By Chris Riemer
While campaigning for the 1912 presidency, Theodore Roosevelt was shot in the chest just before giving a speech to a large crowd in Milwaukee. Rather than go to the hospital, Roosevelt chose to speak for over an hour with the bullet still inside him.
Last week, in front of a crowd of students and North Adams locals, actor and author Timothy Mooney performed an excerpt from Roosevelt’s now famous speech, among sections from several other historically notable speeches. Mooney’s performance, titled ”The Greatest Speech of All Time”, sought to present each speech as it might have looked to its original audience: his mannerisms, vocal inflection, and demeanor changed depending on the individual he was portraying.
Selections included Socrates’ speech after having been sentenced to death, Frederick Douglass’s “The Hypocrisy of American Slavery,” Lincoln’s Gettysburg Address, and Martin Luther King’s “I’ve Been to the Mountaintop.”
Mooney kicked off the event by showing a video of Republican Phil Davison, who was running for Treasurer of Stark County, OH in 2010. In Davison’s speech, he moves around constantly, fumbles his words, and yells things like “I’m coming. Both barrels. Guns loaded!” at his audience. Later on, Mooney joked that he’d shown the video “to set the bar as low as possible” for his upcoming performance.
At the end of the event, Mooney conducted a poll to determine the audience’s favorite speech via applause. Although it was close, it was concluded that attendees enjoyed King’s speech (which he gave the night before his assassination) the most. The following is a quote from that night:
“Like anybody, I would like to live a long life. Longevity has its place. But I’m not concerned about that now. I just want to do God’s will. And He’s allowed me to go up to the mountain. And I’ve looked over. And I’ve seen the Promised Land. I may not get there with you. But I want you to know tonight, that we, as a people, will get to the promised land!” (Martin Luther King, April 3, 1968)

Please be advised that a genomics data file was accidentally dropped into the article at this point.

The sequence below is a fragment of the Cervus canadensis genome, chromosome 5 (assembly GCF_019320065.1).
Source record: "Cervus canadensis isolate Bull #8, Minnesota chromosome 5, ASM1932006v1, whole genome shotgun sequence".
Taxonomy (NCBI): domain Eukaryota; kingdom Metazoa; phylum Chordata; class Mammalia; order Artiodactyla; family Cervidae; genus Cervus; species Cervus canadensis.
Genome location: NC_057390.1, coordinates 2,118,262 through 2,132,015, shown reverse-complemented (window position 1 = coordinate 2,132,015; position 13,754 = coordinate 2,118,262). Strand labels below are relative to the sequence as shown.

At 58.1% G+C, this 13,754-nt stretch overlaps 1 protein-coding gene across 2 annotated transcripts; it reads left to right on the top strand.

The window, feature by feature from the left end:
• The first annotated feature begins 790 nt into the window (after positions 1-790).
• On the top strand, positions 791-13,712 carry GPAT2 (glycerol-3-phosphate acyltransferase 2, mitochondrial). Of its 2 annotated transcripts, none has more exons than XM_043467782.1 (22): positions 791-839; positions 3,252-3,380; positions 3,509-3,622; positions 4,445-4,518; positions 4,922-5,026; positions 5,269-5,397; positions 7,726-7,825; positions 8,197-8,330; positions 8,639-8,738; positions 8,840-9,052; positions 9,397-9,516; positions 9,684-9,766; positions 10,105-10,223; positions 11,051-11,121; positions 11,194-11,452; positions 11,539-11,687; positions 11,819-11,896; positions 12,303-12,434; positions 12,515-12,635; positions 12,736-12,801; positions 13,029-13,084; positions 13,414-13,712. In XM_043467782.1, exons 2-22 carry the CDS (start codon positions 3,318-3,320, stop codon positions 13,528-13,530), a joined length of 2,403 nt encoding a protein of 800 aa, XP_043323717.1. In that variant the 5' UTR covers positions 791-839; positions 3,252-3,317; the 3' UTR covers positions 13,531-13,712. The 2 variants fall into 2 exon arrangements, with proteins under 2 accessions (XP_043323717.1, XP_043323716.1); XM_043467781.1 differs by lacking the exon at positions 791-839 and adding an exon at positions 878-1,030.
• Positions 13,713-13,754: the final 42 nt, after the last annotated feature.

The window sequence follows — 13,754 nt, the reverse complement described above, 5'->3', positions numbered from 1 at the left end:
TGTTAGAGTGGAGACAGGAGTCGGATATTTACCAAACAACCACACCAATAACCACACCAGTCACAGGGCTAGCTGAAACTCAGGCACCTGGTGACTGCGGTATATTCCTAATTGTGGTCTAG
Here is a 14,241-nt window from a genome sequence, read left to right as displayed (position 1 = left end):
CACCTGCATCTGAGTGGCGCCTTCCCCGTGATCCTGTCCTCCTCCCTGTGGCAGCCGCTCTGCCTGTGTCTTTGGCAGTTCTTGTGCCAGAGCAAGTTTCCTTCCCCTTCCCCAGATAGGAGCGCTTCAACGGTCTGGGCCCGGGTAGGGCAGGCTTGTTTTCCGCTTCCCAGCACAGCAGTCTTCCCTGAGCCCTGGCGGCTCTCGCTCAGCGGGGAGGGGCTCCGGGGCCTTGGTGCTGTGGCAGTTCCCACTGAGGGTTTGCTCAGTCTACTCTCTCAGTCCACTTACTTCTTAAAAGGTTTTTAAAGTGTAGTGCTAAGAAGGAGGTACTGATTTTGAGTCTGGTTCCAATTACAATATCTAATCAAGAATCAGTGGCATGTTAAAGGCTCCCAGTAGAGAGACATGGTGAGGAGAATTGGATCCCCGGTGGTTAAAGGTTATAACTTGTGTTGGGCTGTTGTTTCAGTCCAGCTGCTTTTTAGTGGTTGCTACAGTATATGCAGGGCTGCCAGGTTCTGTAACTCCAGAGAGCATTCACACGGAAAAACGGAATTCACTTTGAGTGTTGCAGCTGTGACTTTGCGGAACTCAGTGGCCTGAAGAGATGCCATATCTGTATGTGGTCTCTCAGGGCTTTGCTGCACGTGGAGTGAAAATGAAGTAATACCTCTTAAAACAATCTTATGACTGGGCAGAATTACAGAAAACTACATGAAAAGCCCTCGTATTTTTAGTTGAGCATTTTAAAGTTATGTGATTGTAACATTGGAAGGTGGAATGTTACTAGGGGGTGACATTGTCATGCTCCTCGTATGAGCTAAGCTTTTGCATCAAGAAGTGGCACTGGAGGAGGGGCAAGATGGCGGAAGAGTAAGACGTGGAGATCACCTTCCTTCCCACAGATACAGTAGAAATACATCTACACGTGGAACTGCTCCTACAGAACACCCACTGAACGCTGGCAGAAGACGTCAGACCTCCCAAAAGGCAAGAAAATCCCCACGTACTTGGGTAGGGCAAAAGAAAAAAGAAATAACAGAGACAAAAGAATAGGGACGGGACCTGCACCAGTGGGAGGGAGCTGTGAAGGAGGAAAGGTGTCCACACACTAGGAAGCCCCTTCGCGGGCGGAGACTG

Near the beginning of the event, Mooney performed an impassioned rendition of Mark Antony’s “Friends, Romans, Countrymen” speech, which occurred during Caesar’s funeral in Shakespeare’s play “Julius Caesar”. Mooney projected pages from the play on a wall behind him so that the audience could read their lines, encouraging Antony to continue speaking on the behalf of Caesar.
Although some of the pieces like the Gettysburg Address were fairly ubiquitous as far as famous speeches go, others like FDR’s inaugural address and Douglass’s talk at the Rochester Anti-Slavery Sewing Society were less well-known. When asked after the performance why he hadn’t chosen more controversial speeches, Mooney disagreed.
“Douglass was controversial. I had to softpedal him a little bit because he was really incendiary!” he said.
Mooney also explained that he’d read and practiced a couple speeches by female orators, including one by Emma Goldman, but had chosen to cut them from the performance either because they overlapped thematically with other speeches, or because he didn’t feel like he could properly perform a woman’s role.
Mooney often travels to give speeches and performances from a wide variety of theater genres. His website is www.timmooneyrep.com.